The Challenges of Handling Hard Drives and How to Recover Data
Hard Drive Handling
GIT SECURITY had the opportunity to talk to Stephen Jones, surveillance lead EMEA at Seagate, who gave us some interesting explanations about hard drive handling. Announcing the SkyHawk 14TB hard drive at Security Essen 2018, Lisa Schneiderheinze, Editor at GIT SECURITY, had some questions about the importance of storage in an increasingly intelligent and connected surveillance world.
GIT SECURITY: Stephen, Seagate developed a 14TB hard drive optimized for surveillance purposes. Can you please explain what special requirements had to be met with current developments in the surveillance industry?
Stephen Jones: As we know in the video surveillance industry, manufacturers create very rich content with a lot of the compute power actually happening at the end device, typically being the camera. Camera resolutions are increasing with 4K and 8K now available. More applications are actually running on the end device, and the amount of rich video content is rapidly increasing and therefore there’s a requirement to have higher storage capacity within the recording technology. Hence, the need for higher-capacity hard drives, which is also the reason why the 12-14TB SkyHawk is that next step. We’re driven by the demands of the technology within our sector.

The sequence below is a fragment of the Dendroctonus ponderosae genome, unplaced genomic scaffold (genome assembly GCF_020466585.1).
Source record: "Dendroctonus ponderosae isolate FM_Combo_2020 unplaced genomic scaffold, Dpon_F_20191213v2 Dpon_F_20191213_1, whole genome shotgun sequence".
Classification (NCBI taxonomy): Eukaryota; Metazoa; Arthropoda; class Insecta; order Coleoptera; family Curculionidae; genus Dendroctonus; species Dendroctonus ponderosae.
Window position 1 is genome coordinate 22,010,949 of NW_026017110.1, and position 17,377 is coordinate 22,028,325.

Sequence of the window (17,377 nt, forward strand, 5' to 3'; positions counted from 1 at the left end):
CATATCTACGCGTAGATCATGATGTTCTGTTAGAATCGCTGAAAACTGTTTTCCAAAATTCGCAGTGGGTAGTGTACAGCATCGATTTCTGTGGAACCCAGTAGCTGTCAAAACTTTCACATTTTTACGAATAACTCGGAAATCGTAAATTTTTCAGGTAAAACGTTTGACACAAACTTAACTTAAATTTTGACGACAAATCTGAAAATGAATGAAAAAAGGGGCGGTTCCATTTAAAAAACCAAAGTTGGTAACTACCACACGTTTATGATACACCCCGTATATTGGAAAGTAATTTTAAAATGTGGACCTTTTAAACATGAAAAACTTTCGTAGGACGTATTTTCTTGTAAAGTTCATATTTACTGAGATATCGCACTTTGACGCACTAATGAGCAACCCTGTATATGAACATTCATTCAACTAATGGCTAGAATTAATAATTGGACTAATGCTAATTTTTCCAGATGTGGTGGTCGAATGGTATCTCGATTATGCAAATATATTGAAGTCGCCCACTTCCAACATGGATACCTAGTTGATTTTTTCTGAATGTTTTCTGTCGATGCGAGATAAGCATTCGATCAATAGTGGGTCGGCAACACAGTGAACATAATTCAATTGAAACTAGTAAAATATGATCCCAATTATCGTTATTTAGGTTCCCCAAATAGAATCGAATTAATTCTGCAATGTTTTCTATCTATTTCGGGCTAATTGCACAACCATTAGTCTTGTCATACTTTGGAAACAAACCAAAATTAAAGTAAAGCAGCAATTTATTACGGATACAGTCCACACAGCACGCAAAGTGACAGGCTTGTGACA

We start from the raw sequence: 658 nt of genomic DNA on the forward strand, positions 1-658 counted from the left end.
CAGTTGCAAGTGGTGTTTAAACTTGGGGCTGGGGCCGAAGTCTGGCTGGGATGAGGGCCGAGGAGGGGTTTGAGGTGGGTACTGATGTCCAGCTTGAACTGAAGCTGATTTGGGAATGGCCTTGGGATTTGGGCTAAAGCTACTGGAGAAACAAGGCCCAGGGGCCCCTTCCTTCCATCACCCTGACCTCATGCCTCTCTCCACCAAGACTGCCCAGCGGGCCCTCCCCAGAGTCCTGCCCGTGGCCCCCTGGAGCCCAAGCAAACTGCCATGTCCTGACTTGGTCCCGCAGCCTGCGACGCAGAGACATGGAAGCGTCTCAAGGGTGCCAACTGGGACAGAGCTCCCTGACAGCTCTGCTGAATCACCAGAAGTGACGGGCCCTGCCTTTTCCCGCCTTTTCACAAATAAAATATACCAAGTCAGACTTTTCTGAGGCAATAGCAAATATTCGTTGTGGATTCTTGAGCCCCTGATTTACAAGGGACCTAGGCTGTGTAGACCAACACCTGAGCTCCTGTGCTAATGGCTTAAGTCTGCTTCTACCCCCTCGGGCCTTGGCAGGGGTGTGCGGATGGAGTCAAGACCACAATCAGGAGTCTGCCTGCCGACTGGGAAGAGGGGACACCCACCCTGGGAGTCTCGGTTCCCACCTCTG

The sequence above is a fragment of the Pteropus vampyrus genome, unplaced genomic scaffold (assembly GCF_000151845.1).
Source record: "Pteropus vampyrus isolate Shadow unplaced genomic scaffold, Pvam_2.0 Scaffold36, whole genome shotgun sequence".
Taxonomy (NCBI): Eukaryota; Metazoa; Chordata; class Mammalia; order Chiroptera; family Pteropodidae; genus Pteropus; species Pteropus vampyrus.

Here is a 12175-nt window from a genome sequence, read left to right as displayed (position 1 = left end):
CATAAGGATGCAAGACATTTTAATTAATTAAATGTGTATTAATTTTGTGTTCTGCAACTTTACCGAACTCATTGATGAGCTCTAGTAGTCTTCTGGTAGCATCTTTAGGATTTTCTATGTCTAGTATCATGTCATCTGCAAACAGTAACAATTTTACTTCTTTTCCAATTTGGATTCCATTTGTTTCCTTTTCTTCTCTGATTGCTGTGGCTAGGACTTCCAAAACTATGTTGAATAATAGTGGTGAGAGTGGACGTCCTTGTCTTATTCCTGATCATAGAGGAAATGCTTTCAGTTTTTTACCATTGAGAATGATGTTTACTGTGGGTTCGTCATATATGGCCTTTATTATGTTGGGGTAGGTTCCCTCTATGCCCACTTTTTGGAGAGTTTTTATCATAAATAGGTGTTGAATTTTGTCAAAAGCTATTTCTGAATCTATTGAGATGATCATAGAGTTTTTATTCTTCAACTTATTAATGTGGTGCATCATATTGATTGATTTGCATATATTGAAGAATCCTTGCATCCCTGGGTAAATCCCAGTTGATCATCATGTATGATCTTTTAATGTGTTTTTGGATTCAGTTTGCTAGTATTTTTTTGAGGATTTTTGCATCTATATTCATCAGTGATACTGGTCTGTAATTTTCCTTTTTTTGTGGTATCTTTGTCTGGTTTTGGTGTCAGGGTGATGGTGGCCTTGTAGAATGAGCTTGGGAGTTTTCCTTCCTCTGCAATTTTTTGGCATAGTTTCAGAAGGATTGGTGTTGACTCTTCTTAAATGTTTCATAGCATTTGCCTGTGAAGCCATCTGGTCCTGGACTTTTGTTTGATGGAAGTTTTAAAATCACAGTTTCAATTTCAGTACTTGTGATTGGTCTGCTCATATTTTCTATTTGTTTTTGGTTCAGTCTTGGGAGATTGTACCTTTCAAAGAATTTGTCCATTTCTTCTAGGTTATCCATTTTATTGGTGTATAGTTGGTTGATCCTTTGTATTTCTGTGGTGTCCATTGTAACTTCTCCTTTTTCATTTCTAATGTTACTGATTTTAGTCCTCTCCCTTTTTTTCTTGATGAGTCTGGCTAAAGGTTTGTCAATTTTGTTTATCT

What is the best way to engage with end-users or systems integrators and installers as customers?
Stephen Jones: It’s a really good question, actually. My experience is that downstream costumers are extremely important, specifically the systems integrators and the installers who are handling the projects on a daily basis and have the engagement with the end-users. The difficulty with that is, the numbers are massive and wide-spread and very fragmented and therefore, unless you have the physical resources on the ground, you choose an easy way to engage with the customer. And our engagement typically is with manufacturers and technology companies who also have that relationship with the systems integrators and the installers.
So, we effectively choose that route that works best for us.
What is the main challenge that you face as a storage provider?
Stephen Jones: I think the main challenge is that most companies underestimate the importance of storage technology for video surveillance. Thus, it is our task to show this to them by optimizing the technology, adding value through features like SkyHawk Health Management which you’ll see in a lot of the Hikvision products, as well as with Dahua which we have launched here at the show. We also have a lot of unique services like data recovery services that are a good fit for the surveillance industry, and that service is actually unique to Seagate as a hard drive manufacturer. So, there are specific key elements that we can focus on and align directly to the surveillance market which we feel effectively makes our offerings unique.